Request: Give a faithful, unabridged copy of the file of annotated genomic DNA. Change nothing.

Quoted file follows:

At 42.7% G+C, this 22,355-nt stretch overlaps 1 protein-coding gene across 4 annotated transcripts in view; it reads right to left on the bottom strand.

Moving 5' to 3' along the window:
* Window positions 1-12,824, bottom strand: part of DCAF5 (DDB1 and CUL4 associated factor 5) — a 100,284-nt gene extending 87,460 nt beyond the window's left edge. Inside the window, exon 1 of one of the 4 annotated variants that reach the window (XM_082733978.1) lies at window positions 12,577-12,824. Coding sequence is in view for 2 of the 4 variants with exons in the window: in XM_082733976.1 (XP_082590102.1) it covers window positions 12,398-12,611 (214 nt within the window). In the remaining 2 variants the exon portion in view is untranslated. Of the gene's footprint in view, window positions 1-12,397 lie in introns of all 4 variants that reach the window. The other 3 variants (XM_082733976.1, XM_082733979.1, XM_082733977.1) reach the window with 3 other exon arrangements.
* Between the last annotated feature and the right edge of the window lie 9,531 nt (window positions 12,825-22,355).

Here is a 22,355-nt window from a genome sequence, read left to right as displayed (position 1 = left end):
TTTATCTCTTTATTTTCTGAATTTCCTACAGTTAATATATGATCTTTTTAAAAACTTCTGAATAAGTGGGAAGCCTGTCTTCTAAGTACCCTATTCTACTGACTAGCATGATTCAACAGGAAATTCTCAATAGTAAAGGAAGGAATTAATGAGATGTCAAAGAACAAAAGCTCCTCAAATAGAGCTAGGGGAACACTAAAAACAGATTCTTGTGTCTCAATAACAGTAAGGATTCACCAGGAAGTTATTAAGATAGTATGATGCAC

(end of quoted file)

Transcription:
At 42.7% G+C, this 22,355-nt stretch overlaps 1 protein-coding gene across 4 annotated transcripts in view; it reads right to left on the bottom strand.

Moving 5' to 3' along the window:
* Window positions 1-12,824, bottom strand: part of DCAF5 (DDB1 and CUL4 associated factor 5) — a 100,284-nt gene extending 87,460 nt beyond the window's left edge. Inside the window, exon 1 of one of the 4 annotated variants that reach the window (XM_082733978.1) lies at window positions 12,577-12,824. Coding sequence is in view for 2 of the 4 variants with exons in the window: in XM_082733976.1 (XP_082590102.1) it covers window positions 12,398-12,611 (214 nt within the window). In the remaining 2 variants the exon portion in view is untranslated. Of the gene's footprint in view, window positions 1-12,397 lie in introns of all 4 variants that reach the window. The other 3 variants (XM_082733976.1, XM_082733979.1, XM_082733977.1) reach the window with 3 other exon arrangements.
* Between the last annotated feature and the right edge of the window lie 9,531 nt (window positions 12,825-22,355).

Here is a 22,355-nt window from a genome sequence, read left to right as displayed (position 1 = left end):
TTTATCTCTTTATTTTCTGAATTTCCTACAGTTAATATATGATCTTTTTAAAAACTTCTGAATAAGTGGGAAGCCTGTCTTCTAAGTACCCTATTCTACTGACTAGCATGATTCAACAGGAAATTCTCAATAGTAAAGGAAGGAATTAATGAGATGTCAAAGAACAAAAGCTCCTCAAATAGAGCTAGGGGAACACTAAAAACAGATTCTTGTGTCTCAATAACAGTAAGGATTCACCAGGAAGTTATTAAGATAGTATGATGCAC